Tajik-Turkmen Relations Tested by Rape Claims

A series of alleged tapped telephone conversations among senior Tajikistan diplomats discussing plans to cover up a purported rape in Turkmenistan is threatening to sour relations between the otherwise friendly nations.
The recordings appeared earlier this month on a 20-minute YouTube video edited clumsily to appear to like a news report on Turkmen state television. A link to the video — the origin of which is uncertain — is now being widely shared by exiled Tajik opposition groups, which are pointing to the claimed incident as evidence of moral corruption among officials.
None of the recordings could be independently verified and none of the governments involved have commented officially on the alleged events described.
The narrator of the YouTube video, whose voice has been distorted, possibly to disguise his identity, opens the account with praise for Turkmenistan and its leader, only to note “there are some who are prepared to do almost anything to spoil relations with our country” — a reference to Tajik diplomats.
The speaker claims in the narration that the third secretary of Tajikistan’s Embassy in Turkmenistan, Golibshoh Kayumov, was earlier this year detained by police in the city of Chardjou on suspecting to rape a minor earlier this year.
As supporting evidence, there is a lengthy recorded telephone conversation between people identified as Tajik Embassy second secretary, H. Rahimov, and then-ambassador Mahmudjon Sobirov. After some initial pleasantries, Rahimov explains to this superior that Kayumov was caught in flagrante delicto with the young girl and was later forced to sign a statement admitting to having sexual relations with her.
A subsequent taped conversation between Sobirov and his boss in Dushanbe, Foreign Minister Sirodjidin Aslov, indicates that the matter is being addressed at the highest levels.
“Makhmudjon Nasyrovich, this thing has taken on massive proportions. Our big man has discussed it with their big man. It has reached the point where me must remove you from your post. Don’t take it to heart,” a man identified as Aslov is heard to say.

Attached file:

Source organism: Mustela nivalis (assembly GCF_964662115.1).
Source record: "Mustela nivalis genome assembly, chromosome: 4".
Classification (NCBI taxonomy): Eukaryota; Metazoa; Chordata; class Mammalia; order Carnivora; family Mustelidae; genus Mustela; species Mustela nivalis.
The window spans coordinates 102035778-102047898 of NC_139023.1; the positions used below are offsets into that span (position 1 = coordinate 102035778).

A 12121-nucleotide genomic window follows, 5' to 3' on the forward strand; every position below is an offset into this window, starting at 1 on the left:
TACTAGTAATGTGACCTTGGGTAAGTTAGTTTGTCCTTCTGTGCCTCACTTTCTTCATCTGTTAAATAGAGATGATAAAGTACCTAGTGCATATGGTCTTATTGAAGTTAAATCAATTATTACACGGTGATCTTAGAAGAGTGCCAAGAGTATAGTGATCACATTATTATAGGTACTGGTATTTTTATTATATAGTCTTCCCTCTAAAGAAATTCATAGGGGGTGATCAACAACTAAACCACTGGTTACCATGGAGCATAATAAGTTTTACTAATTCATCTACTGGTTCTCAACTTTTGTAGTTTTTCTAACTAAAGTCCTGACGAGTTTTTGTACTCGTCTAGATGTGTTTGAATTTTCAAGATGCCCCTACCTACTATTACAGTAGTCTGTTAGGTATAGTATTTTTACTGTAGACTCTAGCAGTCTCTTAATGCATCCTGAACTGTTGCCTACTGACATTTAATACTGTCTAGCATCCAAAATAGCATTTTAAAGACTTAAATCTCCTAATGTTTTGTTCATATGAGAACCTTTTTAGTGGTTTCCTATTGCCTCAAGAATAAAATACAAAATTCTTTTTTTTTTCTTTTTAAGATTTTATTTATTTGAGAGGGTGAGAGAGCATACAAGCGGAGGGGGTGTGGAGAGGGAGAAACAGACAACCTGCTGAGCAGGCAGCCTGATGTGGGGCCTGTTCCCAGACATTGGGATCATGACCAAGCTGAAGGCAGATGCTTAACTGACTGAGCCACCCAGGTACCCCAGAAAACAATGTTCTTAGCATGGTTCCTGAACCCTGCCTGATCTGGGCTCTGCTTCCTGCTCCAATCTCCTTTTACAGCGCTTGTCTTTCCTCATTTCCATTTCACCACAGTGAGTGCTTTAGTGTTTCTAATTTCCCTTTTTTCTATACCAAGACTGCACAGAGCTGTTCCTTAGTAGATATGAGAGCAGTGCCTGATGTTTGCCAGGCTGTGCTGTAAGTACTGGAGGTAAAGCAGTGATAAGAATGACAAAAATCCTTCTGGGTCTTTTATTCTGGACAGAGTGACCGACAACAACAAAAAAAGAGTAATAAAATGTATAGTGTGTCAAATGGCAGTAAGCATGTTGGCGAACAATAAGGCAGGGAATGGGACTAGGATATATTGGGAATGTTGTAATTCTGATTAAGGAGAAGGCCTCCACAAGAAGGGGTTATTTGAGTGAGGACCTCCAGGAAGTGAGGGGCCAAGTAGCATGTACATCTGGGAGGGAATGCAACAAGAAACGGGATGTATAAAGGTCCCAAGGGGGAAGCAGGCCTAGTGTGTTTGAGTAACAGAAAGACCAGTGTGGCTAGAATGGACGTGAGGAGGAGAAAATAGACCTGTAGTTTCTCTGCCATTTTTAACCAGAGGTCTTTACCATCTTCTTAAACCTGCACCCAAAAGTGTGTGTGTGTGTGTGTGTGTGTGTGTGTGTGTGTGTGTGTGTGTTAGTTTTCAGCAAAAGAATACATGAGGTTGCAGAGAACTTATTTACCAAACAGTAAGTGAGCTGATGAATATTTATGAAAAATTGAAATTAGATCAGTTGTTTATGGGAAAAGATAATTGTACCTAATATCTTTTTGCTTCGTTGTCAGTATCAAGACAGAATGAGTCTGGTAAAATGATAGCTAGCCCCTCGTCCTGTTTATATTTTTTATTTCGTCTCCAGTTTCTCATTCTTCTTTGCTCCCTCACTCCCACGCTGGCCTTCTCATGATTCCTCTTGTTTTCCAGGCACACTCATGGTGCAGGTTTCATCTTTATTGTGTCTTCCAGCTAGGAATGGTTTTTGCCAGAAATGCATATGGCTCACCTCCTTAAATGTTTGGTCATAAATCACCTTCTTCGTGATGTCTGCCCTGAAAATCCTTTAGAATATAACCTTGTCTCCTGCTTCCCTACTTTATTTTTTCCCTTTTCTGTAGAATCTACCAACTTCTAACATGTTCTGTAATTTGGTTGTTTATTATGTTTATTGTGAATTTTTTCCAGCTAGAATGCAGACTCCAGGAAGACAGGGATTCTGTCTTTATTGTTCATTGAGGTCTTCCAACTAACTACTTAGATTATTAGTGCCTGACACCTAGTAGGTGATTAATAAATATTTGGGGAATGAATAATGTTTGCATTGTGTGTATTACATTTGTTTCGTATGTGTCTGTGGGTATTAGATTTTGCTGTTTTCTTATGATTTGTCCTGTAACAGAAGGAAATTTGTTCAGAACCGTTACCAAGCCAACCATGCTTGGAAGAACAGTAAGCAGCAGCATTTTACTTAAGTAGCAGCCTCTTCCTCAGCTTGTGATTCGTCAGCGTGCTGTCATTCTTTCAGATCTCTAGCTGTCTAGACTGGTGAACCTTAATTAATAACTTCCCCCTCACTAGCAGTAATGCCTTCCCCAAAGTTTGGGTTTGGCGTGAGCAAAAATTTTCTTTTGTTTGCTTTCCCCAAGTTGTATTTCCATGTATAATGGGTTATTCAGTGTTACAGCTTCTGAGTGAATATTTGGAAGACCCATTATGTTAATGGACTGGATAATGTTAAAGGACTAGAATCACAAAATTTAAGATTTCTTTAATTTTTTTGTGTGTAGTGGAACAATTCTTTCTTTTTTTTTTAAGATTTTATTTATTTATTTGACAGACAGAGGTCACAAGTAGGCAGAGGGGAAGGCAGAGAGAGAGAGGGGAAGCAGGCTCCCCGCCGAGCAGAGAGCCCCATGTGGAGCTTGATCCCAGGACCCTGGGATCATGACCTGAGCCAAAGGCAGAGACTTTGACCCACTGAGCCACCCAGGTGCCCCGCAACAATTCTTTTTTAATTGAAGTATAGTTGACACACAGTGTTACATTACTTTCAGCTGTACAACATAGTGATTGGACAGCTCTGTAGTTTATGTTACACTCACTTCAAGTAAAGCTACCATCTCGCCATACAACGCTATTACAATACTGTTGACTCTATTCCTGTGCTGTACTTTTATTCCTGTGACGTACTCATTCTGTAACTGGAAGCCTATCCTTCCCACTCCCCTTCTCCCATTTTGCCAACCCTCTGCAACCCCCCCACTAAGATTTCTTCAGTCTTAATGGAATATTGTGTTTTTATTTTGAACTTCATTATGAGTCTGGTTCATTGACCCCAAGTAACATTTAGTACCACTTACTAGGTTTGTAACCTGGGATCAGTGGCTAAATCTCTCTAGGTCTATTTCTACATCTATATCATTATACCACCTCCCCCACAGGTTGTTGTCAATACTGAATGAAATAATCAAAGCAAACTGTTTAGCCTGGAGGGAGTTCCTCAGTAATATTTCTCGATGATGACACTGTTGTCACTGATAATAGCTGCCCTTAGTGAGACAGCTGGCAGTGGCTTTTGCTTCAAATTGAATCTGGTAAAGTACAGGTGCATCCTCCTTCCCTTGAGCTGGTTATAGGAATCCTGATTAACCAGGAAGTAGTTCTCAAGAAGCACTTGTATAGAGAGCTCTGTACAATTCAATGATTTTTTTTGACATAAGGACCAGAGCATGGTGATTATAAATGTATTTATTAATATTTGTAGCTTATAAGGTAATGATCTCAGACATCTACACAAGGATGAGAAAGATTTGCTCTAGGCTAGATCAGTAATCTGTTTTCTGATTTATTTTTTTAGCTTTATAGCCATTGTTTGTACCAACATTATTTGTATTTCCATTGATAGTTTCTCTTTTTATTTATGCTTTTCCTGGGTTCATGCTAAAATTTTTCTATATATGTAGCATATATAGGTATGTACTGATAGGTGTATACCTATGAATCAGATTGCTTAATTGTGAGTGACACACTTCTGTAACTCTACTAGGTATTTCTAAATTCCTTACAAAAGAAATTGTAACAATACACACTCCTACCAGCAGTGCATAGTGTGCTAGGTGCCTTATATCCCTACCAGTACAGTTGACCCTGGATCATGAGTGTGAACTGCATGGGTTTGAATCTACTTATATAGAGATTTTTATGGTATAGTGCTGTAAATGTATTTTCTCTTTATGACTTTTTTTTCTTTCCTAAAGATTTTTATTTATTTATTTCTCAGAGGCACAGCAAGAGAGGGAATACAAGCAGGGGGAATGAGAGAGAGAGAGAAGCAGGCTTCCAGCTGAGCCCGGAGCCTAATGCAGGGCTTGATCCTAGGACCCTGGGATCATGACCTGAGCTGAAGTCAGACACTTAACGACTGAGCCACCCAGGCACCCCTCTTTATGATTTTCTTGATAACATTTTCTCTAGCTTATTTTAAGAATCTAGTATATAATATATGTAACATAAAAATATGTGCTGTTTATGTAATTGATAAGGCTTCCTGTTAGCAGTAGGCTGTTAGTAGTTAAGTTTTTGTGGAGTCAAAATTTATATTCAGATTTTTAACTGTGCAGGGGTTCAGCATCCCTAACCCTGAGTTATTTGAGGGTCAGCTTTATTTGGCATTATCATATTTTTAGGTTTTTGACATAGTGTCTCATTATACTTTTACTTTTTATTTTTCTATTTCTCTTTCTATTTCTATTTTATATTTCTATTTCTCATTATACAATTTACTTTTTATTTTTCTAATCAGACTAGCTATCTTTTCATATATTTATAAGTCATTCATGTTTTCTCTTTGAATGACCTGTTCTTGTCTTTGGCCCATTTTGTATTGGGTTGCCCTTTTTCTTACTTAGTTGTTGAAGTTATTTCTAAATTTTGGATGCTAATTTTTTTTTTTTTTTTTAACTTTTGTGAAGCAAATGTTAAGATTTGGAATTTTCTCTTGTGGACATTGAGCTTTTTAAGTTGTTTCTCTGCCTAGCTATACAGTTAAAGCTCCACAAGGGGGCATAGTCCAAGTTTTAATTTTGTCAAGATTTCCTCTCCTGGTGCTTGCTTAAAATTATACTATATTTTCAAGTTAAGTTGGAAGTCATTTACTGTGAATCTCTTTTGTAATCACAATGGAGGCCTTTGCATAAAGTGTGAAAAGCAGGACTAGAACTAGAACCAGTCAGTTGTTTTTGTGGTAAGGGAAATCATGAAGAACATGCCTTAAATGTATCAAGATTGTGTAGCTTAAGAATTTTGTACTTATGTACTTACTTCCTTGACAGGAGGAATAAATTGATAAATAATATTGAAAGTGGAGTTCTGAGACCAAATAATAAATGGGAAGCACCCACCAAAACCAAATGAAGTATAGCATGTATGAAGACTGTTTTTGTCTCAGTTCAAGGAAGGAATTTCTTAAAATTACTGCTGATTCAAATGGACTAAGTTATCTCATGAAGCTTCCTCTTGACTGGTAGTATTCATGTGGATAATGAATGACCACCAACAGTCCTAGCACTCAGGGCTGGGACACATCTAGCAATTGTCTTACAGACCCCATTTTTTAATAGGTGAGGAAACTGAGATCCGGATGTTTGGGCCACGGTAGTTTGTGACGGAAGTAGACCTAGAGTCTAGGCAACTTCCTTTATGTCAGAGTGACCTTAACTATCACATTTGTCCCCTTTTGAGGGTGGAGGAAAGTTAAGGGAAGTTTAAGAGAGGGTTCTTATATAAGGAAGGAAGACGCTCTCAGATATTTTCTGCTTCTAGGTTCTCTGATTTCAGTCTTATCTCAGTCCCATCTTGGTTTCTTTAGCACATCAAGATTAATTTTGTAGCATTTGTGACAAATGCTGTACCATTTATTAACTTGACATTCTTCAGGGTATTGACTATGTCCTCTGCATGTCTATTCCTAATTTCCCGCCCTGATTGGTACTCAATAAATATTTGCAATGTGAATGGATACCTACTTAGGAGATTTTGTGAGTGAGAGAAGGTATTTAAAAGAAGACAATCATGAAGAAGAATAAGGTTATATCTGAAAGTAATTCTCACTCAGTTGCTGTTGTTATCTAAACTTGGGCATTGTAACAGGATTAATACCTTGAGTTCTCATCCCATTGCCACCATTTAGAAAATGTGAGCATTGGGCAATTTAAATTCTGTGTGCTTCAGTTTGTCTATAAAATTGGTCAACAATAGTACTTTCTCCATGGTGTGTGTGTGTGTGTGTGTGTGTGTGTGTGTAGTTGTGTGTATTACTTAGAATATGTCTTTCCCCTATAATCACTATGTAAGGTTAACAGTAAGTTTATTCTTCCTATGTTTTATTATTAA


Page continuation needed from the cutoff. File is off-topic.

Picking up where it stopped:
In yet another conversation, Sobirov and an advisor at the Tajik embassy, Abdulfaiz Atoyev, exchange exasperated remarks at what they perceive to be a fuss over nothing.
“Why raise such a noise about such a little thing?” the man identified as Sobirov asks, without indicating that he did not think Kayumov was guilty of attempted rape.

All of this time it is unclear what has happened to Kayumov, but the next conversation, allegedly between second secretary Rahimov and a Tajik Foreign Ministry official identified simply as Sharifkhon, may be the most egregious of all.
In their conversation, the two discuss ways of making life uncomfortable for their Turkmen counterparts in Tajikistan — as payback for the (assumed ongoing) detention of Kayumov.
“We are going to take adequate measures, like they did. We have also received orders. We worked out that their two [diplomatic] cars have not undergone technical review for the last four years,” Sharifkhon says.
The suggestion is that road police will pull them over and take their car off the road.

Yet another strange and unrelated claim about the goings-on at the Tajikistan Embassy in Turkmenistan appears at the start of the video, where the narrator claims a car belonging to the mission and loaded with illegal narcotics and contraband tobacco was stopped at the Iranian border in May 2015. A photo of the vehicle shows it piled high with cigarettes.

While it is important to stress again that there is no way of verifying the recordings or any of the claims, people familiar with individuals identified in the video have said the voices appear to match those of some people identified. And if the recordings are indeed genuine, two questions arise: Who is behind them? And what is the possibly fallout?
Since some of the recordings can only have been done within Turkmenistan, it has to be supposed that they are the work of the security services in Ashgabat, which is known to regularly listen in on conversations of diplomats, journalists and regular citizens.
One possibility is that the leak was the handiwork of indignant Turkmen apparatchik — a theory supported by a remark by the narrator about how Tajikistan is “sending us diplomats that rape our daughters and rudely violate the constitution of our great nation.”
That latter remark was made while onscreen an image appeared of a map of the proposed route for the Turkmenistan-Afghanistan-Tajikistan railway, a $2 billion trade-boosting link that has for one reason or another failed to get off the ground.
Cracks in relations notwithstanding, other mooted project are unlikely to be put in much danger. Line D, a projected branch of the Turkmenistan-China gas pipeline that would thread through Tajik territory and net the government around $100 million per year in transit fees, is being supported by Beijing as a matter of the highest priority.

Tajik-Turkmen Relations Tested by Rape Claims

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